When I first dreamed of writing a book about Disneyland, I really only knew two things. First, I didn’t want to write another Disney history book. Those already existed, I had read almost all of them, and knew that I couldn’t do better than what was already available. I also didn’t want to write another Disney business book. Those, too, already existed. Plus, I have never worked for Disney and am in education, not business.
Instead, I wanted to marry two different markets—our love for Disney and the Disney Parks with our need for personal growth and development. If you want to know what your passion is then ask yourself this question, What am I willing to read 500 books on?
Now no worries. In order to pursue your passion, you don’t actually have to read 500 books. But knowing what subject(s), in theory, that you at least would be willing to read 500 books is a great compass for pointing you toward your passion. Over the past twenty-five years, I have read 500 (or more) books on Walt Disney, Disneyland, Walt Disney World, leadership, success, personal growth, and personal development.
The Best Disney Books
This is the first Disney book I ever read. Koenig claims that Mouse Tales is the most successful theme park book ever written. He is probably right. It started my obsession.
The Disneyland Story
The Disneyland Story is the main textbook for my History of Disneyland class at California Baptist University. Every summer Sam gives a guest lecture in my course. My students love Sam and this is easily one of their favorite college textbooks.
How to Be Like Walt
How to Be Like Walt is the book closest to what I wanted to write with The Wisdom of Walt. Pat Williams takes Walt’s story and applies it to your story. Additionally, Williams is Senior Vice President for the Orlando Magic. He has an afternoon radio show in Orlando and I was honored to be a guest on his show. At 5’ 8” this is the only call I will ever get from an NBA team.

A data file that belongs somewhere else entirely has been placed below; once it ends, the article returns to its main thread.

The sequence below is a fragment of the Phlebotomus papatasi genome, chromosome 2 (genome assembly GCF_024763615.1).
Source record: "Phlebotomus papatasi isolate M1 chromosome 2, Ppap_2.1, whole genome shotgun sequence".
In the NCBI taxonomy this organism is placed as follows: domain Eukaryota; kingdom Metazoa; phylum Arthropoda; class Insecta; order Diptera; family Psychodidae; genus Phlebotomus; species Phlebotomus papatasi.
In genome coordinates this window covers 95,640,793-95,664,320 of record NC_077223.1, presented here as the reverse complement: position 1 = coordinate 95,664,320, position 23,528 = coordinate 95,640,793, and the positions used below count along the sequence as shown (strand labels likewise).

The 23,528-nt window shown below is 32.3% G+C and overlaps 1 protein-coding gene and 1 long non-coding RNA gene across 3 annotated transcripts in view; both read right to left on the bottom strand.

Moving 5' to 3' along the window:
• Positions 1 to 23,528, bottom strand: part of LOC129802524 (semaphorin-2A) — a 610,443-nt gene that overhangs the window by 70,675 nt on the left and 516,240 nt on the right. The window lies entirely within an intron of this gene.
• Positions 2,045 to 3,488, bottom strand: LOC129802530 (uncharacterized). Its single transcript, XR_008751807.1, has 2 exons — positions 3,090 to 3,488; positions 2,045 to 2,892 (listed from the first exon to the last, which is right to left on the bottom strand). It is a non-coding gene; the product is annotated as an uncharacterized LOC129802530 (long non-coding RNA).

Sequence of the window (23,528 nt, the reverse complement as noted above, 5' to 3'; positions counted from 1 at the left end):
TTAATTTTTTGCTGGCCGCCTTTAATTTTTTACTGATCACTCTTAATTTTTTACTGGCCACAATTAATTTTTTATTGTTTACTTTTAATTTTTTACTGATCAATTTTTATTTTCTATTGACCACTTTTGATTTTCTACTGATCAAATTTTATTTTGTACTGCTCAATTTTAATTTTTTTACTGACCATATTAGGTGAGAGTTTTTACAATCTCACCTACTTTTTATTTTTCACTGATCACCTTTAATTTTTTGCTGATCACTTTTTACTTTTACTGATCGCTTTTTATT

In Service to the Mouse
Jack Lindquist was Disneyland’s first marketing manager and eventually worked his way up to President. I somehow missed this book when writing The Wisdom of Walt. If you can only read one Disney book, read this one. It’s that much fun.
Secret Stories of Walt Disney World
Jim Korkis is an endless source of Disney history. He is a prolific author and picking just one Korkis book is nearly impossible. Secret Stories of Walt Disney World was invaluable to me in writing my Walt Disney World Book, Beyond the Wisdom of Walt. Highly recommended.
The Disneyland Encyclopedia
I love bathroom books and The Disneyland Encyclopedia is just that. As a reference book, be careful with this one. You go to read one article and an hour later you find yourself in way too deep.
The Best Personal Development Books
If you are a leader, run a company, or work in management, Lee Cockerell’s book Creating Magic is a must read. Lee is the former Executive Vice President of Operations at Walt Disney World Resort, and will show you how to bring the magic of Disney to your company or team.
If you have an idea, a goal, a dream, or a crazy thought but don’t know where to start then I recommend that you start with START. Per his book Finish, Acuff will tell you that finishing is harder than starting. But you can’t finish what you haven’t started so I recommend you start 2019 with START.
Jon Acuff will challenge you to get started. Stephen Guise shows you how to keep going. People often ask me “how long did it take you to write your first book.” The answer is 20 years and 142 days. The only part that mattered was the 142 days. Mini Habits turned my two decades of procrastination into a finished book in just under 6 months.
The Traveler’s Gift
The Traveler’s Gift is a unique book. It takes you on a time travel journey. Along the way you will meet historical figures who challenge you to think about where you are and where you want to be. A great read.
The War of Art
We all want to think that our challenges and obstacles are unique to us. They aren’t. Every person wanting to take their life to the next level struggles with the same inner demons. Pressfield makes it clear that the only thing holding you back—is you.
A Million Miles in a Thousand Years
Walt Disney most wanted to be remembered as a storyteller. He built Disneyland for the purpose of telling stories. A Million Miles in a Thousand Years reminds us of the importance of story and challenges you to go out and live your own great story.
“There is more to treasure in books than in all the pirates’ loot on treasure island and at the bottom of the Spanish Main…and the best of all, you can enjoy these riches every day of your life.”